The Hotel Florence, named for Pullman’s favorite daughter, still stands almost 130 years later, although now at the intersection of East 111th Street and South Cottage Grove Avenue rather than Florence Boulevard and Pullman Avenue. Now known as the Pullman State Historic Site, it includes temporary and permanent exhibits as well as community spaces. The current temporary exhibit, which opened last Friday and runs through the end of Black History Month, is titled “Every Day a Struggle: African Americans and the Pullman Experience 1900 to 1930.” The exhibit is illustrated with period photographs, record covers and cartoons, and draws heavily on the archives of the Chicago Defender, once the country’s largest black weekly newspaper.
The period covered by the exhibit properly begins a few years before 1900, with the death of George Pullman in 1897. Pullman had been beloved by his black employees for offering a huge volume of well-paying jobs at a time when racism, illiteracy and poverty made it difficult for African-Americans to catch a break. He had also been a generous supporter of the Republican Party and an acquaintance of Abraham Lincoln and his family. After Pullman’s death, Lincoln’s son Robert Todd Lincoln, a former Secretary of War and Ambassador to Great Britain, was chosen by the board of directors to be the new president. Lincoln found himself at the head of a hugely overextended company facing a “crisis of identity,” in the words of Paul Petraitis, a local historian who did much of the research for the exhibit at the Hotel Florence. At the time of Pullman’s death, his company’s holdings on its land south of Chicago included a forge, an oatmeal factory, and four streetcars of which only three could be located. All of this had led to both the company’s teetering financial situation and a court decision that the company’s interpretation of its charter was too broad. The result, Petraitis explains, was “a yard sale at the world’s most perfect town”—a reference to the honor bestowed upon Pullman at the Prague International Hygienic and Pharmaceutical Exposition of 1896.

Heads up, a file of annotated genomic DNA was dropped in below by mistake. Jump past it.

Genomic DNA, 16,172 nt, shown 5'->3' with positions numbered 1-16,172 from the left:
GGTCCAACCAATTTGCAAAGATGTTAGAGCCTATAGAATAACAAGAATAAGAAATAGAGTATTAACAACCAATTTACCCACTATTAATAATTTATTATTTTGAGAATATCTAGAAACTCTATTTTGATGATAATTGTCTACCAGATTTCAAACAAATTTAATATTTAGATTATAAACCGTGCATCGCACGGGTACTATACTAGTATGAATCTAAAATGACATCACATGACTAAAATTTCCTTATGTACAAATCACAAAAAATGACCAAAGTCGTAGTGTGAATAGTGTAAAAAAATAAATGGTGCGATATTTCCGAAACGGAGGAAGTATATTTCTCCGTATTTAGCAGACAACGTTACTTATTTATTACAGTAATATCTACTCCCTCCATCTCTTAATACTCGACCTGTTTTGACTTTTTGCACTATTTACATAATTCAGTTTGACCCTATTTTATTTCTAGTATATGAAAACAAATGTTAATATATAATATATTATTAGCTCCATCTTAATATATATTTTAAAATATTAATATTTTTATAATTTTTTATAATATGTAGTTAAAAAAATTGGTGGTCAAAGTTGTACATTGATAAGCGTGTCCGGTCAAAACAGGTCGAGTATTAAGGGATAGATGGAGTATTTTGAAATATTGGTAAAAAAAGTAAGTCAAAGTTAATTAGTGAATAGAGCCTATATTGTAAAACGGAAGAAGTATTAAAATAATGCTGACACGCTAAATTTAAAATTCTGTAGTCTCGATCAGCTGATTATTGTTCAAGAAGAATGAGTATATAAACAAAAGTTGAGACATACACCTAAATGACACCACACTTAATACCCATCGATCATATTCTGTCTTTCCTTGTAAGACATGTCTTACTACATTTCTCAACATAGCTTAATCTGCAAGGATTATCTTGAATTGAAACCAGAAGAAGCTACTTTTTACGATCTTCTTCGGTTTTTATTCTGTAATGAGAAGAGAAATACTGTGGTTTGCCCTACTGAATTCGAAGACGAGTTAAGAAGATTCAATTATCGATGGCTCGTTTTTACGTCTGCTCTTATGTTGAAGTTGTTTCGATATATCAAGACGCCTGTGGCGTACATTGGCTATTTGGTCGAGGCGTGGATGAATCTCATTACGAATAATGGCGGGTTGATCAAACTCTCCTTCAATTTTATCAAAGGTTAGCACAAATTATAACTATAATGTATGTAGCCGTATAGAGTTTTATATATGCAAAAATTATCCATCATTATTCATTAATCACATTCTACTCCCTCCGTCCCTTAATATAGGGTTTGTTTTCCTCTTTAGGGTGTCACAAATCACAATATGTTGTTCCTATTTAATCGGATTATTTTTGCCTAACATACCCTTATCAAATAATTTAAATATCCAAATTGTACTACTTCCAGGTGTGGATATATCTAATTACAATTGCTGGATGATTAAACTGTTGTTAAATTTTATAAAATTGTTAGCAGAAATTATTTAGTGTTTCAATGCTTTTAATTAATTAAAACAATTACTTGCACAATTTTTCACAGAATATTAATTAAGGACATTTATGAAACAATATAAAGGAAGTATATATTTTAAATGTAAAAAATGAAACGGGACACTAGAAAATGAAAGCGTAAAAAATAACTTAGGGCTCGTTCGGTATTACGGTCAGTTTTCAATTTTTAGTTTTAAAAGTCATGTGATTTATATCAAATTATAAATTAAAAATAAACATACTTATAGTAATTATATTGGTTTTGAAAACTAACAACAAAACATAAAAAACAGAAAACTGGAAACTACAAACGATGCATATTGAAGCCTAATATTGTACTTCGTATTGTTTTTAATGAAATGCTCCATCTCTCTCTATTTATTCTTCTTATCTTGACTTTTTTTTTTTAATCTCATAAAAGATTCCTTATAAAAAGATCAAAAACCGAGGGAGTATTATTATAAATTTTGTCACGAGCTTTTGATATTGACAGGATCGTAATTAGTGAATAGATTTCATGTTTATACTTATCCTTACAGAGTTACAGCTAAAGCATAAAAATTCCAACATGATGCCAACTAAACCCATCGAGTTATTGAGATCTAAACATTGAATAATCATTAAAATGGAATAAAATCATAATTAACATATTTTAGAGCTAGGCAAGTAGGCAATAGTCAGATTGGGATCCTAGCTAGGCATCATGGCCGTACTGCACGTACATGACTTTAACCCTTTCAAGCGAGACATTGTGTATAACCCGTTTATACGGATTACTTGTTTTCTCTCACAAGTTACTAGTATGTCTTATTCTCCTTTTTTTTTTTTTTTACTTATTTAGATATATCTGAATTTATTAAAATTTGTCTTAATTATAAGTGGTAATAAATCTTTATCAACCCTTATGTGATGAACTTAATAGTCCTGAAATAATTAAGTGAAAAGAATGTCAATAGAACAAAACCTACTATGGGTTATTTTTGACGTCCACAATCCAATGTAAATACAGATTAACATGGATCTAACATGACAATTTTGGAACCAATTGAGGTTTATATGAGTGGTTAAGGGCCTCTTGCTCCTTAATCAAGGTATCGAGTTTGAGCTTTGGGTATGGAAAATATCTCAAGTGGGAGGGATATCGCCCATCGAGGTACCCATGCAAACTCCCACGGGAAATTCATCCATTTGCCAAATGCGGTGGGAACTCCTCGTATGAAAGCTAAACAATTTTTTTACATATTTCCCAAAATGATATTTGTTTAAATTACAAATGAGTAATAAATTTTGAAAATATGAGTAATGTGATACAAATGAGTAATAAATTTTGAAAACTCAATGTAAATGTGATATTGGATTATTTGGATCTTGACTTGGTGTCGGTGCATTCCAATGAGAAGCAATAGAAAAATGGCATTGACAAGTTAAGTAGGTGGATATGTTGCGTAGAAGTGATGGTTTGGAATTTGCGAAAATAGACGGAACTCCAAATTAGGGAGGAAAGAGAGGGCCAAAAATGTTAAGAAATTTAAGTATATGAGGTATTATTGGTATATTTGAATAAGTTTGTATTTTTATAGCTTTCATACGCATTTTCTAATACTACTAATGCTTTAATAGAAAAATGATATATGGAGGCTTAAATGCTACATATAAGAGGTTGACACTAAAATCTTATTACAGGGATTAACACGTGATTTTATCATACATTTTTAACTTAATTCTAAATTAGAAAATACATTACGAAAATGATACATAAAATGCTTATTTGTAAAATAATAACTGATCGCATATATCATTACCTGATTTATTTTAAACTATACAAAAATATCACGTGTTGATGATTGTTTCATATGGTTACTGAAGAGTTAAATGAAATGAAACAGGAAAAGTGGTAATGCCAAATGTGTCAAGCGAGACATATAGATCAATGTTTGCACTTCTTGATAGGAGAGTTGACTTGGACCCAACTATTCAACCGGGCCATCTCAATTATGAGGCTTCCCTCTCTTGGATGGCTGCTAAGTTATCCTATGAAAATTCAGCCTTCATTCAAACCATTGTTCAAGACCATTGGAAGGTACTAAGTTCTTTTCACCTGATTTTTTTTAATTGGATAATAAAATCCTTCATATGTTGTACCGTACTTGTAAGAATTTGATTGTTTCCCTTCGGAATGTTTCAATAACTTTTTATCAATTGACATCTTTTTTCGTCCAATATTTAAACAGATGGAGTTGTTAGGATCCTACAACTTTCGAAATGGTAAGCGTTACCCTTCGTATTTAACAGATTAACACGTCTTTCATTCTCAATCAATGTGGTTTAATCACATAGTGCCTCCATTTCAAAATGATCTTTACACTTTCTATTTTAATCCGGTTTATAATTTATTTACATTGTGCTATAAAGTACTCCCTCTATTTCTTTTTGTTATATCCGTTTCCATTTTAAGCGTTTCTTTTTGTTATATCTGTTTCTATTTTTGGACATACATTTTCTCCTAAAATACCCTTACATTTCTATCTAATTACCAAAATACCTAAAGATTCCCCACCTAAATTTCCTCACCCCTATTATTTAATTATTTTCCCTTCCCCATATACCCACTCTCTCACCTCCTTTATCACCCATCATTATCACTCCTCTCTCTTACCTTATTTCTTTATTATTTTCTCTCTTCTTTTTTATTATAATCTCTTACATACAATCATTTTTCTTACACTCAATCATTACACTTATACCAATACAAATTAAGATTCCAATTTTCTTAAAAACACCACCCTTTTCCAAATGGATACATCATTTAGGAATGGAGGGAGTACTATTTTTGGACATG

Selling off the company’s miscellaneous property wasn’t enough (the three streetcars sold for one dollar), nor did it suffice to turn over control of the company town to the city of Chicago. Lincoln decided to cut the porters’ wages by almost twenty percent. This put their income at below subsistence level, but Lincoln decided that the porters could make the rest through tips from customers. The bitter fight over this decision is reflected in many of the Defender articles on the walls of the Hotel Florence. In late 1800s America, tipping was far from a routine practice. Furthermore, porters now had to pay for their own meals, lodging and uniforms, and as their wages were cut their duties increased. They were now responsible for setting up and taking down the sleeping cars, shining shoes, making beds, and cleaning linens.